That shows he operated on assumptions that were both false and negative, and was willing to exceed reasonable force and authority, which also supports him wrongly shooting Trayvon Martin.

  4. Zimmerman alone is personally responsible for his actions. Trying to connect this to law abiding permit holders, Stand Your Ground Laws, and the NRA is as egregious as trying to connect the Muslim faith to a few terrorists.

    1. Good grief, Migo. Give it a rest. Did you read my post? What I wrote in my post is what I believe to be true.

  5. "Zimmerman said that Martin grabbed his gun"

    SOrry Joan, I think you are simply wrong about this..

    Here is the link to the pdf of Zimmerman's hand written statement to the police.

    Page 3: "As I slid the suspect covered my mouth and nose and stopped my breathing. At this point I felt the suspect reach for my now exposed firearm and say "You gonna die tonight M**F**" I upholstered my firearm....."

    No where does it say that Martin even TOUCHED the gun.. Just that he reached for it.

    That's why I see this as a non-story..

    Here is a link to ALL of the evidence submitted at the bond hearing.


    So, please show me a link where Zimmerman says that Martin even touched his gun.

    1. " Zimmerman said Martin had been on top of him, slamming his head against the ground and smothering his mouth and nose with his hand and arm when he grabbed his gun from a holster on his waist before Martin could get it. He shot the teenager once in the chest.
      WFTV dug up the recorded interview with police that shows Zimmerman re-enacting his version of what happened. Zimmerman said that he only shot the unarmed teenager after he reached for his gun.
      “He reached for it and I felt his arm going down to my side and I grabbed it and I just grabbed my fire arm and I shot him,” Zimmerman said in the video.
      But Zimmerman never said Martin "touched" his gun."

      From http://www.wftv.com/news/news/more-documents-be-released-zimmerman-case/nSFQh/

      Zimmerman was intimating that he had to shoot Trayvon Martin because he was going for his gun or actually touched the gun. Zimmerman has lied about a lot of things regarding the case. How do we know whether Trayvon Martin was even intending to get his gun? We don't know that because the only witness is now dead. We now know that Trayvon didn't actually touch the gun. Whether he touched the holster couldn't be determined.

  6. I think the notion that Martin said 'you're gonna die tonight mother fucker' is not credible.

    The rest of Zimmerman's story is not credible either.

    Given the drastic increase in the number of shootings in states after shoot first laws were passed, and given that there were exactly ZERO instances of someone who legitimately had cause to shoot in self-defense being wrongly prosecuted, these are clearly not really justifiable shootings accounted for by the increase.

    Given the number of people who are shot while unarmed, while not clearly threats, while on the other side of a locked door simply knocking, or while leaving in a vehicle, it is absolutely appropriate to fault the shoot first laws and those mistakenly called law abiding people who use their guns to execute others without benefit of law enforcement or court due process.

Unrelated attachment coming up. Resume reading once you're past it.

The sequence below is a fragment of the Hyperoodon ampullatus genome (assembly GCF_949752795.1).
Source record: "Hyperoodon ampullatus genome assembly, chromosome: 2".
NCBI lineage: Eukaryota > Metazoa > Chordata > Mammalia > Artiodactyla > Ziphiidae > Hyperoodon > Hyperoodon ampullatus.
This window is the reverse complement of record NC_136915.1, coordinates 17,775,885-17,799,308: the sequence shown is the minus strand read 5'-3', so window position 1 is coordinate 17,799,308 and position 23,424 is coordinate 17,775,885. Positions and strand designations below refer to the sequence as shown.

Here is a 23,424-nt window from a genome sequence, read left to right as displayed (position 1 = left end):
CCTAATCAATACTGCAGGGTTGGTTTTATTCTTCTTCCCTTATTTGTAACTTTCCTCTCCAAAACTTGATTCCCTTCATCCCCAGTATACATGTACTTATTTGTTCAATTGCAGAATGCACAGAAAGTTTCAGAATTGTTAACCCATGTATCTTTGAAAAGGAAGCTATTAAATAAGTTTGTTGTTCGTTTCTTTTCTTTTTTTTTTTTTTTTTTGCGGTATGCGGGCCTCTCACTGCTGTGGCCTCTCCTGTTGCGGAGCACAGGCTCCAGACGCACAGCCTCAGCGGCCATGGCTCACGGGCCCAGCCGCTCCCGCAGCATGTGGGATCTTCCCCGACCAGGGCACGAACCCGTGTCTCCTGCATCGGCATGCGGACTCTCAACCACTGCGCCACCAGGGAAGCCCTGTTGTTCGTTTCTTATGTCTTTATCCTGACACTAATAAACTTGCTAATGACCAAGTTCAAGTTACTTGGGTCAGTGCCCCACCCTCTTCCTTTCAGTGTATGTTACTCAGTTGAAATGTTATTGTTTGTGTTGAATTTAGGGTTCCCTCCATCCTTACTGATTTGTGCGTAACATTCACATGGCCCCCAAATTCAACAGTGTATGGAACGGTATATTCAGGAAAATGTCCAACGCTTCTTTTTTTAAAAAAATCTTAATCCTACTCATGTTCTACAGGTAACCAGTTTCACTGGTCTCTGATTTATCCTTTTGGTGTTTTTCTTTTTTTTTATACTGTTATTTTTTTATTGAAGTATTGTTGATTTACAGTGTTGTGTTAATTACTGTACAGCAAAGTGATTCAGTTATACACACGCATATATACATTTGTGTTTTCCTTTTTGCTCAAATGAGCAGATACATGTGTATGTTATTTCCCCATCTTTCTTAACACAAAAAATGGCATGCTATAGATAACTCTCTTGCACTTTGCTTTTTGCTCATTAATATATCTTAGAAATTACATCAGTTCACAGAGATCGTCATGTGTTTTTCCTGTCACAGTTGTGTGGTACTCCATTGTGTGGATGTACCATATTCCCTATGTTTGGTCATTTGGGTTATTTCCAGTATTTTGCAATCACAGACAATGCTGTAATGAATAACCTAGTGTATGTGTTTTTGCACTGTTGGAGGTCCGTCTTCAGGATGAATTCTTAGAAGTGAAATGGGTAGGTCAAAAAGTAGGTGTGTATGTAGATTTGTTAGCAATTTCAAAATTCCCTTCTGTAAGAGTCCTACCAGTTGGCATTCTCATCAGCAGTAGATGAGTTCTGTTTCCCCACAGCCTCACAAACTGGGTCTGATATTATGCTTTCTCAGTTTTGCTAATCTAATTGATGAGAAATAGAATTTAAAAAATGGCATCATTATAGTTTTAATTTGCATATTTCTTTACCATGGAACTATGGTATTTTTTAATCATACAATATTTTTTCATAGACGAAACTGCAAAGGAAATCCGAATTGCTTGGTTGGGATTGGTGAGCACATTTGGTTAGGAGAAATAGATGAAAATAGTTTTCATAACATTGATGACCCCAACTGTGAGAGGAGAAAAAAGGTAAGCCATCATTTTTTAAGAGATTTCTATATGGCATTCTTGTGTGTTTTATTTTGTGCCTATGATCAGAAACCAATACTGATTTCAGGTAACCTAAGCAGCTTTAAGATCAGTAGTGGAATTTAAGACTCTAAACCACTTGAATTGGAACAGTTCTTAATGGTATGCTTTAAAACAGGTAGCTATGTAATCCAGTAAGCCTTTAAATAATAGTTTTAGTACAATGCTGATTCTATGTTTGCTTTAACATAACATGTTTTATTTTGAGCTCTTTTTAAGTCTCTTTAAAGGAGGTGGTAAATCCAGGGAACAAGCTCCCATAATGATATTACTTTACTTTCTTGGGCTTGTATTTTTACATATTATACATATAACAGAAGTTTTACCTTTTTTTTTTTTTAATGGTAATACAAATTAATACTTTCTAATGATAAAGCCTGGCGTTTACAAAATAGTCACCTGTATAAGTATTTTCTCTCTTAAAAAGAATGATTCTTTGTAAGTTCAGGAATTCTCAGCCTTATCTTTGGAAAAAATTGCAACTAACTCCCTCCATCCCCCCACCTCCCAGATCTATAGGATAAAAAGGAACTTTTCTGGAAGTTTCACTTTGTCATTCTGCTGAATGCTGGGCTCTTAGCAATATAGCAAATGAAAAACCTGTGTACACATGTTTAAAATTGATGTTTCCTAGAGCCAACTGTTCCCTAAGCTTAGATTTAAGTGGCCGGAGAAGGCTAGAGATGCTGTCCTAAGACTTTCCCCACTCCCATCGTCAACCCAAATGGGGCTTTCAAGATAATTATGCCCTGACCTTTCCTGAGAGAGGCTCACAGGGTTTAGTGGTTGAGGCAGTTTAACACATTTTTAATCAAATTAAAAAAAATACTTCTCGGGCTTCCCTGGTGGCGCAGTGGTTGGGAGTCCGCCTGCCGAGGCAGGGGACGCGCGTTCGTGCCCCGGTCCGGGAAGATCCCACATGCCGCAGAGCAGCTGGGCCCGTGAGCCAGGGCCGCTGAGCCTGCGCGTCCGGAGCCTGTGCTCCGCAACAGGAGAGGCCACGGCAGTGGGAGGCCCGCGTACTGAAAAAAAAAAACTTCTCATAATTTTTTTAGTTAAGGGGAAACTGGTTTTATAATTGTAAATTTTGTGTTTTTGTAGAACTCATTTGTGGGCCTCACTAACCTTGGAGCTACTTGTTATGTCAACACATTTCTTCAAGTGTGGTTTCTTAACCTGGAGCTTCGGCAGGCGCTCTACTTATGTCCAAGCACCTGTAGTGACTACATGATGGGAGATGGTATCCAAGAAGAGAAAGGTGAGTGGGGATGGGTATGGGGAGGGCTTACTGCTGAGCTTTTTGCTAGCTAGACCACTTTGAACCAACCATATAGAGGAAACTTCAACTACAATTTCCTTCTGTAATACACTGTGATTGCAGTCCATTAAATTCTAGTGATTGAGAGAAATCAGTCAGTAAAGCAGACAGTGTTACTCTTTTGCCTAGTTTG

As for the nonsense about law abiding permit holders, we know that hundreds of them wrongfully shoot others, that any of them for example commit murder suicides, that many of them have misdemeanor convictions that were plea bargained down from felonies, and that many of them in the state of Florida had warrants out for their arrest or otherwise were not at all law abiding and should never have had a permit issued to them.

    That old groan about law abiding permit holders has gotten pretty smudged and tatty, and it never has stood up to real scrutiny.

  7. Dog Gone said "...given that there were exactly ZERO instances of someone who legitimately had cause to shoot in self-defense being wrongly prosecuted..."


    1. A while ago on Mikeb's blog I researched the number of fatal stabbings with a screw driver, in the larger context of those who insist that firearms are just tools, to prove the distinction between something designed for the purpose of a lethal weapon, versus an item designed for a more general utilitarian purpose.

      There were something on the order of three fatal stabbings, worldwide, with screw drivers over a period of roughly ten years.

      That is about the relative frequency of people wrongly behing prosecuted, much less convicted, of wrongful self-defense shootings, especially in their own home.

      It is as ridiculous to pass restrictive legislation for the public possession of screwdrivers on the basis of those fatal stabbings as it is to pass permissive legislation for shoot first laws on the basis of wrongful prosecution for self-defensive shootings.

      Unless you have a screw loose.

    2. I love the last sentence, dog gone.

  8. Robin- there are no cases in Minnesota. It's interesting in the article you sent that the defense lawyer said this: " But even his own attorney has concerns about the Stand Your Ground law. "You don't want a situation where Miami becomes a Wild West show," Rier said. "You really don't want that, but the way this law is written, you can shoot somebody if they're unarmed, if you reasonably believed they were.""

    As shootings like this make their way through the courts, because of these laws, we will see more people acquitted who shouldn't be. That's the purpose of the laws. People will get away with murder. Legitimate self defense cases speak for themselves and are usually considered as such in a court of law. We don't need Stand Your Ground. People are generally not found guilty if there is a legitimate case to be made.